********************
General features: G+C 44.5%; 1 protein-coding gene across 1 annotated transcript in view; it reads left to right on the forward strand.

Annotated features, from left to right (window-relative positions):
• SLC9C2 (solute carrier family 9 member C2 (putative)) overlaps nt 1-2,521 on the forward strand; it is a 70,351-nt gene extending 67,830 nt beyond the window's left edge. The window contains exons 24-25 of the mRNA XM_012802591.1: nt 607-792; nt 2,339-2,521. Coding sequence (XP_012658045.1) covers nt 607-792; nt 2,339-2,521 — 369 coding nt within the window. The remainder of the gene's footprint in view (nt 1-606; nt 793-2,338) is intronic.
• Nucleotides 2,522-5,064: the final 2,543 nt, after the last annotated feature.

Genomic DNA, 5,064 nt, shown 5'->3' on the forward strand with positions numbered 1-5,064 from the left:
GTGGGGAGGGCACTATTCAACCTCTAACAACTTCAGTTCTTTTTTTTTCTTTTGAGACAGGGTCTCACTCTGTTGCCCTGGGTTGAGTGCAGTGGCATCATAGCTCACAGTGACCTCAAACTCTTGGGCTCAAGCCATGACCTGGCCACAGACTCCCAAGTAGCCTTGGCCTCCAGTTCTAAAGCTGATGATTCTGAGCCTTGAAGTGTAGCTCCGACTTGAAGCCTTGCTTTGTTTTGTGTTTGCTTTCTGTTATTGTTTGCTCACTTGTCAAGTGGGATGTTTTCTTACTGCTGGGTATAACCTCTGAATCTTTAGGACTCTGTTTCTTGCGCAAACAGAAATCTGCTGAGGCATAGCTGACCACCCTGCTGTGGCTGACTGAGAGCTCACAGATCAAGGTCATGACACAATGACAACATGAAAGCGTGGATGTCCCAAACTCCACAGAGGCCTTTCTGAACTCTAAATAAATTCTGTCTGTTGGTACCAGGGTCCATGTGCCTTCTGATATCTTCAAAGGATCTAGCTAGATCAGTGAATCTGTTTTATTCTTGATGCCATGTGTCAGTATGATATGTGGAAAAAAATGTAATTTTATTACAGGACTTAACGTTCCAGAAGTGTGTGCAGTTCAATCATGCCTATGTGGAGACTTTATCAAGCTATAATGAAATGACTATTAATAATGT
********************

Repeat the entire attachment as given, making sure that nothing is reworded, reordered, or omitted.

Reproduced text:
General features: G+C 44.5%; 1 protein-coding gene across 1 annotated transcript in view; it reads left to right on the forward strand.

Annotated features, from left to right (window-relative positions):
• SLC9C2 (solute carrier family 9 member C2 (putative)) overlaps nt 1-2,521 on the forward strand; it is a 70,351-nt gene extending 67,830 nt beyond the window's left edge. The window contains exons 24-25 of the mRNA XM_012802591.1: nt 607-792; nt 2,339-2,521. Coding sequence (XP_012658045.1) covers nt 607-792; nt 2,339-2,521 — 369 coding nt within the window. The remainder of the gene's footprint in view (nt 1-606; nt 793-2,338) is intronic.
• Nucleotides 2,522-5,064: the final 2,543 nt, after the last annotated feature.

Genomic DNA, 5,064 nt, shown 5'->3' on the forward strand with positions numbered 1-5,064 from the left:
GTGGGGAGGGCACTATTCAACCTCTAACAACTTCAGTTCTTTTTTTTTCTTTTGAGACAGGGTCTCACTCTGTTGCCCTGGGTTGAGTGCAGTGGCATCATAGCTCACAGTGACCTCAAACTCTTGGGCTCAAGCCATGACCTGGCCACAGACTCCCAAGTAGCCTTGGCCTCCAGTTCTAAAGCTGATGATTCTGAGCCTTGAAGTGTAGCTCCGACTTGAAGCCTTGCTTTGTTTTGTGTTTGCTTTCTGTTATTGTTTGCTCACTTGTCAAGTGGGATGTTTTCTTACTGCTGGGTATAACCTCTGAATCTTTAGGACTCTGTTTCTTGCGCAAACAGAAATCTGCTGAGGCATAGCTGACCACCCTGCTGTGGCTGACTGAGAGCTCACAGATCAAGGTCATGACACAATGACAACATGAAAGCGTGGATGTCCCAAACTCCACAGAGGCCTTTCTGAACTCTAAATAAATTCTGTCTGTTGGTACCAGGGTCCATGTGCCTTCTGATATCTTCAAAGGATCTAGCTAGATCAGTGAATCTGTTTTATTCTTGATGCCATGTGTCAGTATGATATGTGGAAAAAAATGTAATTTTATTACAGGACTTAACGTTCCAGAAGTGTGTGCAGTTCAATCATGCCTATGTGGAGACTTTATCAAGCTATAATGAAATGACTATTAATAATGT